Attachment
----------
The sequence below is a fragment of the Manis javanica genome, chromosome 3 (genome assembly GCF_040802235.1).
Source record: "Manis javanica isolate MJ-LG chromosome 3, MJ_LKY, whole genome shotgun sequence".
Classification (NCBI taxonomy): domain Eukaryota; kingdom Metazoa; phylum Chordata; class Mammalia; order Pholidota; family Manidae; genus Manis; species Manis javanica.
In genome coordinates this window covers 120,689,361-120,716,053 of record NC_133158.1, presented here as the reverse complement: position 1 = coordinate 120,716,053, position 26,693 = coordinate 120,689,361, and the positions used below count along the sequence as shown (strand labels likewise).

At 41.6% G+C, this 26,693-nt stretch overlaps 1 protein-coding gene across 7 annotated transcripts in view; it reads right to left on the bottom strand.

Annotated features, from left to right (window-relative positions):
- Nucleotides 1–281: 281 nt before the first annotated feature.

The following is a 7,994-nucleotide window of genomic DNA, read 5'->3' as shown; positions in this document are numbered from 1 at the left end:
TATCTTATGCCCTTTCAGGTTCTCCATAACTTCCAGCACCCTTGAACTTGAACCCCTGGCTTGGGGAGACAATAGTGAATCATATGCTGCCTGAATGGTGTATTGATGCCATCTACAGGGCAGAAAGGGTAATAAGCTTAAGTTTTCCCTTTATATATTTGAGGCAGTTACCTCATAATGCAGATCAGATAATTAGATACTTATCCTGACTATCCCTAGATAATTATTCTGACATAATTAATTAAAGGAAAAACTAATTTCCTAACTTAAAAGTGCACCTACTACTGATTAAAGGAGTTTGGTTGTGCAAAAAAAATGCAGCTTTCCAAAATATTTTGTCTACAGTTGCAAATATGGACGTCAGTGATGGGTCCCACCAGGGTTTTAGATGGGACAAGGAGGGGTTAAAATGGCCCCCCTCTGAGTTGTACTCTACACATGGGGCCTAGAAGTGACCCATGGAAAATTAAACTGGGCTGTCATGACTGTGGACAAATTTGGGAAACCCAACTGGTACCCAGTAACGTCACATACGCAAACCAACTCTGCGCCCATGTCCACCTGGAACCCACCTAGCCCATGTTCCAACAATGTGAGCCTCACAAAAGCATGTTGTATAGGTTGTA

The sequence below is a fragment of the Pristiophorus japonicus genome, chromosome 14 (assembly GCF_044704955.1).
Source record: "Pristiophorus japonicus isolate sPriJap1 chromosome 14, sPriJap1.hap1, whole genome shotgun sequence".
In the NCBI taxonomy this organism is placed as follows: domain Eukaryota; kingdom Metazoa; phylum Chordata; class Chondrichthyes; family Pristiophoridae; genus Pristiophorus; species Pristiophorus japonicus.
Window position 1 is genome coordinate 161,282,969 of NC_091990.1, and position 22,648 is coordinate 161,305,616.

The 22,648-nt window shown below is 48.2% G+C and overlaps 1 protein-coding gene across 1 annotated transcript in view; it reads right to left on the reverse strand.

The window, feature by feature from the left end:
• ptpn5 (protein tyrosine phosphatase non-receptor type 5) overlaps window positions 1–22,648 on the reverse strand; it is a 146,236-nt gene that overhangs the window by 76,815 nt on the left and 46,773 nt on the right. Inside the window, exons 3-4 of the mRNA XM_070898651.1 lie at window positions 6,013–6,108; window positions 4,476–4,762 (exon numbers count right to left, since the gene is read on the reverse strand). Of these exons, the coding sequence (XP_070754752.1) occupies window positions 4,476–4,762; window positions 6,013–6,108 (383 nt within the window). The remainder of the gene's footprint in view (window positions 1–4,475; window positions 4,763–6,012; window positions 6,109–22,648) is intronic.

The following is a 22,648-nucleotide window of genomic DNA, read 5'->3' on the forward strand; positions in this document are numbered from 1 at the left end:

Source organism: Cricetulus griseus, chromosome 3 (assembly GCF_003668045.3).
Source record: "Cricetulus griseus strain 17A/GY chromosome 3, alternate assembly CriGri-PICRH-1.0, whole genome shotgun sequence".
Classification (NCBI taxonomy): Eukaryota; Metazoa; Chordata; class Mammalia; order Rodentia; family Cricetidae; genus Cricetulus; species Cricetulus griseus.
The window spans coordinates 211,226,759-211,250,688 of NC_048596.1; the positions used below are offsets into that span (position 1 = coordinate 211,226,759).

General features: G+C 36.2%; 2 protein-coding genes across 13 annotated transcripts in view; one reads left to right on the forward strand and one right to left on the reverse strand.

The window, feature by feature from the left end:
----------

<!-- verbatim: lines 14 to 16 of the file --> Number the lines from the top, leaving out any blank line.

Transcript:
The 22,648-nt window shown below is 48.2% G+C and overlaps 1 protein-coding gene across 1 annotated transcript in view; it reads right to left on the reverse strand.

The window, feature by feature from the left end:
• ptpn5 (protein tyrosine phosphatase non-receptor type 5) overlaps window positions 1–22,648 on the reverse strand; it is a 146,236-nt gene that overhangs the window by 76,815 nt on the left and 46,773 nt on the right. Inside the window, exons 3-4 of the mRNA XM_070898651.1 lie at window positions 6,013–6,108; window positions 4,476–4,762 (exon numbers count right to left, since the gene is read on the reverse strand). Of these exons, the coding sequence (XP_070754752.1) occupies window positions 4,476–4,762; window positions 6,013–6,108 (383 nt within the window). The remainder of the gene's footprint in view (window positions 1–4,475; window positions 4,763–6,012; window positions 6,109–22,648) is intronic.